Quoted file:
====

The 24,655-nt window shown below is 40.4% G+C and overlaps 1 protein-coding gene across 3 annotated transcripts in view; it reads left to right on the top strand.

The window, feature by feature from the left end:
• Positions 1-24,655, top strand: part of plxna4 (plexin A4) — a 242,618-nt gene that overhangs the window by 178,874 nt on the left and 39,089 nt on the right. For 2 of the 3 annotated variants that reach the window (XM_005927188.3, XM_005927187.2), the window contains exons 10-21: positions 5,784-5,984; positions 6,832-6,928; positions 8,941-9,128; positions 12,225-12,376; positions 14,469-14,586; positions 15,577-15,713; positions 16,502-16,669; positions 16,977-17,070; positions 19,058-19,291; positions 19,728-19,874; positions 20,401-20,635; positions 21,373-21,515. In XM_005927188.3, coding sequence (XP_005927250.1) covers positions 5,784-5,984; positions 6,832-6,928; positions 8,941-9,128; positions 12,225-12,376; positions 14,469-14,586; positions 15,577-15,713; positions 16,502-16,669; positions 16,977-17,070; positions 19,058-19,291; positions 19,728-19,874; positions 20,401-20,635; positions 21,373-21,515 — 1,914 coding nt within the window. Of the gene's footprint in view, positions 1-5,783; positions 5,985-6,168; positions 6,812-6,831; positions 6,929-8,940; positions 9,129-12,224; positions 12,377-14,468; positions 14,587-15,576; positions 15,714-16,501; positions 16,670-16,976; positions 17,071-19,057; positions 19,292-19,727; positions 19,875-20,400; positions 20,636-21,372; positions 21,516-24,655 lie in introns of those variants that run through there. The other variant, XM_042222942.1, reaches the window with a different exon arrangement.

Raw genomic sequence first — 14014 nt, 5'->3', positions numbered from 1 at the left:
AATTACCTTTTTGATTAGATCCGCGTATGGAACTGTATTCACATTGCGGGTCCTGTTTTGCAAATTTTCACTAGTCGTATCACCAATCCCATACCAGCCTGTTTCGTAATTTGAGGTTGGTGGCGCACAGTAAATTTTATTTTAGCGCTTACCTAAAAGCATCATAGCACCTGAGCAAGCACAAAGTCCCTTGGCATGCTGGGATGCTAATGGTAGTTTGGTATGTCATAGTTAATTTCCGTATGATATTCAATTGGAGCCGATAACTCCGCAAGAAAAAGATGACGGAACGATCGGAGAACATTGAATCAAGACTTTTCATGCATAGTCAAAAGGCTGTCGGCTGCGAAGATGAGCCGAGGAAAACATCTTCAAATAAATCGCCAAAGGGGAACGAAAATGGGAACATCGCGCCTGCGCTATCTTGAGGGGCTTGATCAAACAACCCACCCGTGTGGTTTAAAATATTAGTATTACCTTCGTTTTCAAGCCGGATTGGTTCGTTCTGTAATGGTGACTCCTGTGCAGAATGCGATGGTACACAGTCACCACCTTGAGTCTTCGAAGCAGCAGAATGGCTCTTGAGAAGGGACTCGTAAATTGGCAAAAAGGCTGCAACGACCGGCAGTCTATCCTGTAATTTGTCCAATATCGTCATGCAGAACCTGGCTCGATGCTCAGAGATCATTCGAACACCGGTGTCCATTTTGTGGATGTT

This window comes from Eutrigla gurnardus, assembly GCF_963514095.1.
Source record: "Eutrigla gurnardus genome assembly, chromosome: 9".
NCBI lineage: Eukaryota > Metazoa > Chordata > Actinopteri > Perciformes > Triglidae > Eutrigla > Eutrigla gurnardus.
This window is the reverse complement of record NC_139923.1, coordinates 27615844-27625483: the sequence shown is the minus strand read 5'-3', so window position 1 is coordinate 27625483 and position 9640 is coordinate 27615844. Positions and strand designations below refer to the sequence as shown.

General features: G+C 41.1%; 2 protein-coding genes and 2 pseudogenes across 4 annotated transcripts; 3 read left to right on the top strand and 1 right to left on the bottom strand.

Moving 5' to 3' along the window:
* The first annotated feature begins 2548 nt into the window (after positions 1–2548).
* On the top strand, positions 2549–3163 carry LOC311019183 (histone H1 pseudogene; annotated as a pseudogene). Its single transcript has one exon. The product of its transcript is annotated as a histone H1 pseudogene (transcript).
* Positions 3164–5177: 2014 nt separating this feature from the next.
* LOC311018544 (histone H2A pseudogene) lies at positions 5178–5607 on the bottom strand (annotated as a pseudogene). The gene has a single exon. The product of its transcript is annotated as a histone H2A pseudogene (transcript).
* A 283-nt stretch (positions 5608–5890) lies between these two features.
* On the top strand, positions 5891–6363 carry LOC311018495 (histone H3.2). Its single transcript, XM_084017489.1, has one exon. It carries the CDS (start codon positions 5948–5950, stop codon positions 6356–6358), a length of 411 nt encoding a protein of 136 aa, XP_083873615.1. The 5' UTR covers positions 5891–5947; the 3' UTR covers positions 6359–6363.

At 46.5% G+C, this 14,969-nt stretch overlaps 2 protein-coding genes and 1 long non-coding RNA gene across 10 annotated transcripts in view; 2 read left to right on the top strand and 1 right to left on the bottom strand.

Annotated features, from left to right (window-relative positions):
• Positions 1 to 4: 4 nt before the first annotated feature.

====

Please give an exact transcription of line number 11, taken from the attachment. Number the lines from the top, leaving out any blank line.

Moving 5' to 3' along the window: